Who would have thought that bees would take our sweat as their own dose of energy drink?
Sweat bees or halictids are popular for being annoying insects during spring and summer. They are attracted to salts that they can also find in human sweat.
If you’re wondering what keeps sweat bees away, first, you need to learn their behavior and lifestyle.
Since they are in the bee family, sweat bees can occasionally sting but the pain level is tolerable and not deadly. It may not be an issue to most of us but for some, it can be annoying or even potentially dangerous, especially for those who have sting allergies.
Though sweat bees can be another struggle you need to endure outdoors, they play a significant role in our environment. Like honeybees, they are pollinators that help plants bloom and produce fruits.
Their population is becoming extinct and our environment will be at the brink of collapse without them. So, instead of killing, no matter how annoyed you get, you must refrain from killing them.
In this post, we will share what keeps sweat bees away in the most humane and bee-friendly way possible. They are our allies in taking care of the environment, so we should learn to protect their population while co-existing with them.
Let’s start getting to know these small bees!
Sweat Bees and Their Behavior
Sweat bees are the inch-sized type of bees that belong to the halictid family. They have metallic red, green, and yellow skin, bands like honey bees, and two pairs of wings.
They sting other predators and even humans when they are under threat but they are generally not aggressive. A sweat bee sting is at the lowest pain level in the bee family.
Female sweat bees, in particular, can be quite aggressive when you try to press them. Though it’s not usually painful, their sting can be lethal to those who have sting allergies.
Unlike honeybees, sweat bees are the loner types. They live in solitude in their nests in the ground, old trees, tree stumps, and dead trees. Though they live alone, other sweat bees place their nests within the same area. You may look for multiple points of entry to see how many nests are there in a section of your garden.
Sweat bees are notoriously known for their distinct taste in human perspiration for their salt and moisture content. As native bees, they also look for pollen to bring to their young. As pollens get attached to their bodies, they also become a vital link in the pollination of most plants.
Sweat bees in other regions are also called:
- Furrow bees
- Nomine bees
- Short-face bees
When sweat bees start nesting in the ground, they are sometimes accompanied by female sweat bees that are overwintered during the cold seasons.
They may choose whoever will act as workers and only one egg-laying female remains in the nest. When they hatch new eggs, the adult sweat bees will feed them with nectar.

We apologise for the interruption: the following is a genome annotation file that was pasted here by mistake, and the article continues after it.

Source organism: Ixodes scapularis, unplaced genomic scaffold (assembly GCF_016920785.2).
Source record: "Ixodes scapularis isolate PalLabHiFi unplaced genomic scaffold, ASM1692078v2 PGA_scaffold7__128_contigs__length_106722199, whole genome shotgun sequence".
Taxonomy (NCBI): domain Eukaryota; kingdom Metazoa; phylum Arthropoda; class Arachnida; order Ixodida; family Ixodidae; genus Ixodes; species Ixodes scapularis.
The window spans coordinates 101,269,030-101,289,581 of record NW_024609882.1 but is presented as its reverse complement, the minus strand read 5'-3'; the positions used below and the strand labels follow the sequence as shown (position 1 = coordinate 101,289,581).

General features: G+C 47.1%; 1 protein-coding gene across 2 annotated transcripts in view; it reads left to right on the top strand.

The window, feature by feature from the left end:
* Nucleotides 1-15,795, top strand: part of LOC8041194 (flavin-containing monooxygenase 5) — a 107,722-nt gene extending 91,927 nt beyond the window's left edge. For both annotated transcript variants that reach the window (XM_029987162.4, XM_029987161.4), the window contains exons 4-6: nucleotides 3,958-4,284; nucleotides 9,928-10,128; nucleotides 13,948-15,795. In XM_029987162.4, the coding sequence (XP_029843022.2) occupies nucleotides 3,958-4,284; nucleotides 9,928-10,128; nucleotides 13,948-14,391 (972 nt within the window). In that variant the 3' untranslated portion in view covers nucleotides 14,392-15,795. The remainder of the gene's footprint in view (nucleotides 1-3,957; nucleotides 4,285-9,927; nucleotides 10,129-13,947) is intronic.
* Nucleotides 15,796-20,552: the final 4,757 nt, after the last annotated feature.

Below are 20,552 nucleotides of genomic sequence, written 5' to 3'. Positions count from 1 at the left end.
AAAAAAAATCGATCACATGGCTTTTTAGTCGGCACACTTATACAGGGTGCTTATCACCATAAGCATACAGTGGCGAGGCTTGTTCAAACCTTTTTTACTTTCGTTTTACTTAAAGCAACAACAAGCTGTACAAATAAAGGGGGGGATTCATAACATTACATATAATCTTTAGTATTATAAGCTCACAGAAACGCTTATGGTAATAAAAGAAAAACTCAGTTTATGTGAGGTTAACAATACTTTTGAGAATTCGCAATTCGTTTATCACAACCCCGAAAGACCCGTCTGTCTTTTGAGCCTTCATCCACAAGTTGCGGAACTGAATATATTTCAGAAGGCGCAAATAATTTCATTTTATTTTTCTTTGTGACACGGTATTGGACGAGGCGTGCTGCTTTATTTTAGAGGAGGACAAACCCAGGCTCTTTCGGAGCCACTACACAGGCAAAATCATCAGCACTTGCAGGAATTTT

Buzz-pollinate: The Skill Only Native Bees Like Sweat Bees Can Do
Native bees have a specific pollinating technique that honey bees can’t do, which is buzz-pollinate. They grab the other of the flowers and wrap it with their body and use their wing muscles to pump out the pollens.
Native bees like Halictidae are also not picky when it comes to the plants and flowers that they will pollinate, unlike honey bees.
Hoverflies vs. Sweat bees: What’s The Difference?
Many homeowners often confuse sweat bees with hoverflies. Some say that they are the same.
However, Peter Coppinger, a biologist, shared in WTHI-TV that they are entirely different species. Hoverflies usually mimic the bands of the sweat bees to protect themselves from predators.
Here are some differences that will help you differentiate sweat bees from hoverflies:
- Wings: Sweat bees have four wings while hoverflies have two.
- Movement: Hoverflies usually hover or stay over the flowers steadily from one position to the other.
- Sting: Hoverflies don’t sting and attack humans while females sweat bees, when provoked, can sting you.
- Food: Both are attracted to human sweat but sweat bees also look for pollen.
- Young: Young sweat bees stay in their nest until they are adults while the larvae of hoverflies feed on aphids in the garden.
Keeping Sweat Bees Away vs. Killing or Trapping Them
As we emphasize the crucial role of sweat bees as pollinators in our ecosystem, we highly encourage gardeners to refrain from killing them.
The bee species are starting to become extinct and it’s going to be a big economic problem to our agriculture and our whole ecosystem.
So, in this post, we are focusing on providing you with several products that will keep the sweat bees away from you and your garden without killing them.
What Keep Bees Away? – 8 Tips For A Buzz-Free Summer
The following methods worked well for some gardeners and kept the annoying bees away from their sweaty face and their garden.
#1 Insect Repellents and Essential Oils
Keep sweat bees, mosquitoes, and other bugs by using insect sprays or repellents with citronella and mint contents. The strong smell drives insects away, even mice and other animals.
One of the best insect repellants for sweat bees are:
- Quantum Buzz Away Citronella Essential Oil Bug Spray
- Mosquito Guard Natural Repellent Spray
- Badger – Anti-Bug Shake & Spray
- SALLYEANDER No-Bite-Me Natural Bug Repellent & Anti Itch Cream
- Greenerways Organic Bug Repellent
In some cases, you may also diffuse some essential oils to keep them away in your house.